They look through your phone and computer everything is suspect – including apps like Google Hangouts. They accuse you of being a Yahoo boy-( a scammer) and kidnap you. Yes. They can kidnap you! 

Depending on how your stars are aligned that day 

 1) Your gadgets may be seized 

 2) You may be forced to clear out your account  

3) You may be beaten up 

 4) You may be taken to one of their stations there you will be charged with a made up crime and forced to sign a fabricated statement 

5) You may then get lost in the black hole that is the Nigerian police cell, denied the right to contact anyone and eventually have your dead body dumped in an unknown location 

 6) You may simply be shot at the site of your arrest ‘… and nothing will happen.’ if you’re a woman? It will be worse. 

The #ENDSARS movement is symbolic.The older generation seems intractably establishmentarian while the younger generation is becoming increasingly radical. 

Also, at the heart of the issue is the policing of appearance and mannerism. SARS officers and the Nigerian government in general conflate the aesthetics of modernity displayed among young Nigerians with vices such as scamming, debauchery and insolence. The #ENDSARS protest is a yearning by young people to be respected as full human beings. It is civil disobedience to force truly civil society into existence.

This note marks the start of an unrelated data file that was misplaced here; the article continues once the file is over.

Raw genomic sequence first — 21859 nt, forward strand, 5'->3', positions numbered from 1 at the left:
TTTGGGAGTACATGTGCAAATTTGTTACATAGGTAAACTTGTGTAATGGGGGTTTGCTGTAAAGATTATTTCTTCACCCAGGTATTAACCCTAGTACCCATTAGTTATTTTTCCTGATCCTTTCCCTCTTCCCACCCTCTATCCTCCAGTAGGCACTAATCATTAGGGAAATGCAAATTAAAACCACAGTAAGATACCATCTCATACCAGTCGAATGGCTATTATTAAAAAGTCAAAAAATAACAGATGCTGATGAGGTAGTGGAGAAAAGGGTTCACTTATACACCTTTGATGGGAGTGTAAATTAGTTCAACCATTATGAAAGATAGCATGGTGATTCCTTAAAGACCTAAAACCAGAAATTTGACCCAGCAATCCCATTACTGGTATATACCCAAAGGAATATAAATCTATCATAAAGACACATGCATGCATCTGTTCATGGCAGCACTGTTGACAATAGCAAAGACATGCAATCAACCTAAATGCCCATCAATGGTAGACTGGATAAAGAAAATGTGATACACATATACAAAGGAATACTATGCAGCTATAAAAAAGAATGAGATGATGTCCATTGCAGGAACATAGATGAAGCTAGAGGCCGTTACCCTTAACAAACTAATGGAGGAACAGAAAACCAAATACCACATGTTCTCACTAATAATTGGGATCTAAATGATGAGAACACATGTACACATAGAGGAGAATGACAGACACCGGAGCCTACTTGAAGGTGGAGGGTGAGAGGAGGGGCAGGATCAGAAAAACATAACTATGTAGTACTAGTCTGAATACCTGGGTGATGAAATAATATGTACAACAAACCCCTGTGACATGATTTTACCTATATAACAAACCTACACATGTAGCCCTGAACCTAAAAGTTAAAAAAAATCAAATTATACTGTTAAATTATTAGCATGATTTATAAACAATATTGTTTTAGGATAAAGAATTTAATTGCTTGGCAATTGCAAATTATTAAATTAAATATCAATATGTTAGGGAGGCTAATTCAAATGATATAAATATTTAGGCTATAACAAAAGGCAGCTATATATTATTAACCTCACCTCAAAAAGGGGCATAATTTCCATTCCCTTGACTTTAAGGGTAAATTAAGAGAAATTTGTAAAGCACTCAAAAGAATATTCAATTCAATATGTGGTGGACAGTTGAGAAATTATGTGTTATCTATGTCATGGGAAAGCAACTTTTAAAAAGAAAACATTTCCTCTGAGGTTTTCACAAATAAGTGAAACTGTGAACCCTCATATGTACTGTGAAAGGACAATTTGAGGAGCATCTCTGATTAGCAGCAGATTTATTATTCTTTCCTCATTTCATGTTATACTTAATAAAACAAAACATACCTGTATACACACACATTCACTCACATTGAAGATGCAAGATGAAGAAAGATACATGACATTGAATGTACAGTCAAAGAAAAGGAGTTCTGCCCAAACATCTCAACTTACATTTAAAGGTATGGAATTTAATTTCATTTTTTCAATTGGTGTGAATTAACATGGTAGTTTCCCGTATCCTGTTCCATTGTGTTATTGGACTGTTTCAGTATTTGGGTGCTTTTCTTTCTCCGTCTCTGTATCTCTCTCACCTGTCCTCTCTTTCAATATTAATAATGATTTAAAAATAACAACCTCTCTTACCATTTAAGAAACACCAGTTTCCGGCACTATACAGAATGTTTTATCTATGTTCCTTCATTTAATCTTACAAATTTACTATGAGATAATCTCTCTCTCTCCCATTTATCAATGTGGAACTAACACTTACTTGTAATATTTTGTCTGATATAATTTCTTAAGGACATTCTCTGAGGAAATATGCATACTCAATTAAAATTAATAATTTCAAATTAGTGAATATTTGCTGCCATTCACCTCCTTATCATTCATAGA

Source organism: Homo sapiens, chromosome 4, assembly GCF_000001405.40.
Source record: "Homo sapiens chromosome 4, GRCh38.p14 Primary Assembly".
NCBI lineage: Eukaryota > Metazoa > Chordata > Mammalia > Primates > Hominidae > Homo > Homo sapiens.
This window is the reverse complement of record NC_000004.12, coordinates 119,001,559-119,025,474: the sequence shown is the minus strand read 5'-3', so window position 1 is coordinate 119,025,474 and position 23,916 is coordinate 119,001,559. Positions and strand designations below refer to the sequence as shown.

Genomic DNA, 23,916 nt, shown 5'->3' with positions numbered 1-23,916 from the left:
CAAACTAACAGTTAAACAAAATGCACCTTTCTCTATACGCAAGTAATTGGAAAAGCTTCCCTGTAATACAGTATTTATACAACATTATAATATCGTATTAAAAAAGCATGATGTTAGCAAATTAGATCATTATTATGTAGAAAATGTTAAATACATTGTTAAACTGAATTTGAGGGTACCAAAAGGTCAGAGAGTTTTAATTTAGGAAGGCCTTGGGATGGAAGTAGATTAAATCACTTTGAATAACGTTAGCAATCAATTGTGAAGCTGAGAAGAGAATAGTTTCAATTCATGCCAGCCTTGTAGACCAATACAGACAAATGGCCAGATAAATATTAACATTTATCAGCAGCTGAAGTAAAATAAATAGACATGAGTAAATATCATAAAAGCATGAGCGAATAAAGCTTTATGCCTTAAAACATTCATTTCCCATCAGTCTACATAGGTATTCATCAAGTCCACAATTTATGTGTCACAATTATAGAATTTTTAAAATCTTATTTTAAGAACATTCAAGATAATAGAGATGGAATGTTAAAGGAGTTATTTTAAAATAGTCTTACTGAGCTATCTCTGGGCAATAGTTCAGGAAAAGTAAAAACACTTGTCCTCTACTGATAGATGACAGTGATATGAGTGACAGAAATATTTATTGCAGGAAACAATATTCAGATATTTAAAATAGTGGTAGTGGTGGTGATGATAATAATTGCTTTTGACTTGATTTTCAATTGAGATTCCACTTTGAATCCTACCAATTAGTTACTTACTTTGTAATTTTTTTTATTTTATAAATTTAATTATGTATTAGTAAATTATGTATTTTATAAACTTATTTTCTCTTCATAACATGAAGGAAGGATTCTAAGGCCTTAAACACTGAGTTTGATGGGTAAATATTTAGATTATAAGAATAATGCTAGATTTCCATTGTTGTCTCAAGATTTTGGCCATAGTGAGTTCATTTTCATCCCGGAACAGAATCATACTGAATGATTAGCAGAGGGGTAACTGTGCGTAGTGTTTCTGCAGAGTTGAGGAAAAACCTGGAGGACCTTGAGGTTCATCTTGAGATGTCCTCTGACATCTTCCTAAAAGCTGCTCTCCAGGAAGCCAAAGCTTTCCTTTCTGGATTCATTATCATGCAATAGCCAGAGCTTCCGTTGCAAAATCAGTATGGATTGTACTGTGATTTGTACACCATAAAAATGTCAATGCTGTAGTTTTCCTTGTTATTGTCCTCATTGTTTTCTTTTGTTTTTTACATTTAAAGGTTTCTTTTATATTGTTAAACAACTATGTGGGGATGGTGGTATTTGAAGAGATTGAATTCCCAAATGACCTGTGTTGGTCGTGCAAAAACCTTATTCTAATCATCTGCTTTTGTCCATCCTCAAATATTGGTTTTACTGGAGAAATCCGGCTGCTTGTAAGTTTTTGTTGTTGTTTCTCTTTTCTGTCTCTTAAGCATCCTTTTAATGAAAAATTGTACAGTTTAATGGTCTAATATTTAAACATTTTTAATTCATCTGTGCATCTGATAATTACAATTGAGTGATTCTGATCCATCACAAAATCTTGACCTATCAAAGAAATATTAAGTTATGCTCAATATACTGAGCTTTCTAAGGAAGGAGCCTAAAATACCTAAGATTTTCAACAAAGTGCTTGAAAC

‘A freedom to be, to do’ 

SARS has been dissolved. The victory for the protesters came at a price. Some died others were injured. However, we cannot celebrate SARS has a history of reinventing itself. As we speak, SWAT (Special Weapons and Tactics), a replacement for SARS, has been announced displeasing many Nigerians. 

The #ENDSARS revolution attests to the idea that the Nigerian people especially young Nigerians are capable of challenging the systemic failures and deteriorating public services that plague their country. The #ENDSARS protests (arguably the biggest civil revolt in Nigeria since the time of the last military regime in 1999) are still unfolding. Many hope they will form a social movement that marks the genesis of a long walk to radical change in the structures of governance in Nigeria. 

Watching the protests, I am reminded of a scene in Chimamanda Ngozi Adichie’s Purple Hibiscus, a novel which allegorically portrays the repressive regimes of former leaders Sani Abacha and Ibrahim Babangida in Nigeria. In it, the young protagonist, Kambili, longs for a different kind of freedom, “a freedom to be, to do”. In the same manner, the #ENDSARS protest is a yearning for freedom, a freedom to be, a freedom to do.Here is my last message to the gluttonous Nigerian Rulers and opportunistic Elites…There is a new force of nature at hand,stirring all over The Federation of Nigeria.They are the young people,whom frankly, you have failed,who are bitter, angry, who are organised, who are capable of making a difference.They are a moral army.And the most important thing that you can do for them is to get the hell out of their way.About time.